Come On, You Bugger

Mum smiling

Mum taught me many things in my early years, many of which are the basis of the values I hold dear. The importance of hard work, family, friendship, kindness – in short, life skills. Communication skills were also important to Mum, not that she would have referred to them as that. The ability to write and speak properly were high on Mum’s list of priorities. Throughout my formative years, I never heard Mum swear or use anything which could remotely be described as bad language. Dad would very occasionally let loose with a “bastard”, usually when a politician had upset him, and from time to time, a “bloody” would escape his lips. But Mum, never.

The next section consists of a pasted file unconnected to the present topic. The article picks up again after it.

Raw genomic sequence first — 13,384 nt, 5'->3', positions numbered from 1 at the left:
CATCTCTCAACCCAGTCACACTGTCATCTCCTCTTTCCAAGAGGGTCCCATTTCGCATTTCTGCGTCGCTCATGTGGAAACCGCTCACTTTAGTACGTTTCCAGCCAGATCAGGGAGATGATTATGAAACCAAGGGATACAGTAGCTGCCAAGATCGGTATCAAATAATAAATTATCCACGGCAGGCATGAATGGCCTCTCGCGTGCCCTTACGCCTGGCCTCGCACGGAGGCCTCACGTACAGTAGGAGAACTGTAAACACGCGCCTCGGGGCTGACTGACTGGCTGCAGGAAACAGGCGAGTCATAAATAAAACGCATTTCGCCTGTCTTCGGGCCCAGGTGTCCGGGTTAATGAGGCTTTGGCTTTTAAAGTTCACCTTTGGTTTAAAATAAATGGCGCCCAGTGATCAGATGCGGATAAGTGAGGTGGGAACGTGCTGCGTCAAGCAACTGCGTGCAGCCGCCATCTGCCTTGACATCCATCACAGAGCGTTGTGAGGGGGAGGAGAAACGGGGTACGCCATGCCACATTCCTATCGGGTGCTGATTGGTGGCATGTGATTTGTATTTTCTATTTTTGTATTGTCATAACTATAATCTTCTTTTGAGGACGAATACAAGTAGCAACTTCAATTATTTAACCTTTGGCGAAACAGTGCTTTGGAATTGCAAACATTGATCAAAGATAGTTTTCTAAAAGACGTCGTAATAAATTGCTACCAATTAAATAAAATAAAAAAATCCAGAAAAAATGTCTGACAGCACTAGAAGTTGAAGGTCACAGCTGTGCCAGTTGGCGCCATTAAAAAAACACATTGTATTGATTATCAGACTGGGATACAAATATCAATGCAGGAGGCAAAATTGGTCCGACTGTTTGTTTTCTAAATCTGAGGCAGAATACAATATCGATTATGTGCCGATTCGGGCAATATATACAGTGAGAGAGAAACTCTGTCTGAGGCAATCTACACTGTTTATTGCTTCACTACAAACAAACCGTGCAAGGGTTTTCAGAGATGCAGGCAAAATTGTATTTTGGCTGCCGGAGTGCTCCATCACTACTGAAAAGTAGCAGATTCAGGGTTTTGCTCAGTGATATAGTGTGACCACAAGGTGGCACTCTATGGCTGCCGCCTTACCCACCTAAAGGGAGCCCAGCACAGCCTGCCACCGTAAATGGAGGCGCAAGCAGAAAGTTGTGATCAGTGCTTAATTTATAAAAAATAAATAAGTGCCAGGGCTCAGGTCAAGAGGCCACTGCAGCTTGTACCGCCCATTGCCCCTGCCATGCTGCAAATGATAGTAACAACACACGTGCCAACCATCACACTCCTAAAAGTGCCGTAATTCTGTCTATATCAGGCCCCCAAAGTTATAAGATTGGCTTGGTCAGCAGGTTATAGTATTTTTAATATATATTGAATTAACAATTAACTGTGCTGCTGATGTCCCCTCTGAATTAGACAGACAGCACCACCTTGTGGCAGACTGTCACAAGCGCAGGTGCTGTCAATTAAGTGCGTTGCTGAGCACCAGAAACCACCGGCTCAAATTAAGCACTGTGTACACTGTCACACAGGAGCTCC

“Come on yer bugger.”

Mum had some difficulty opening a birthday card.

“Come on yer bugger,” a little more testily.

So many people living with dementia experience changes in behaviour, sometimes quite distressing changes. The essential Mum remains largely unchanged – kind, smiling, even-tempered. If the occasional “bugger” is the only evidence of change, I’ll take that.

As lunch was served Mum decided she wanted to move to another room. She looked at me and stood up. What would she say?

“Let’s go dear.”

She’s still my Mum.

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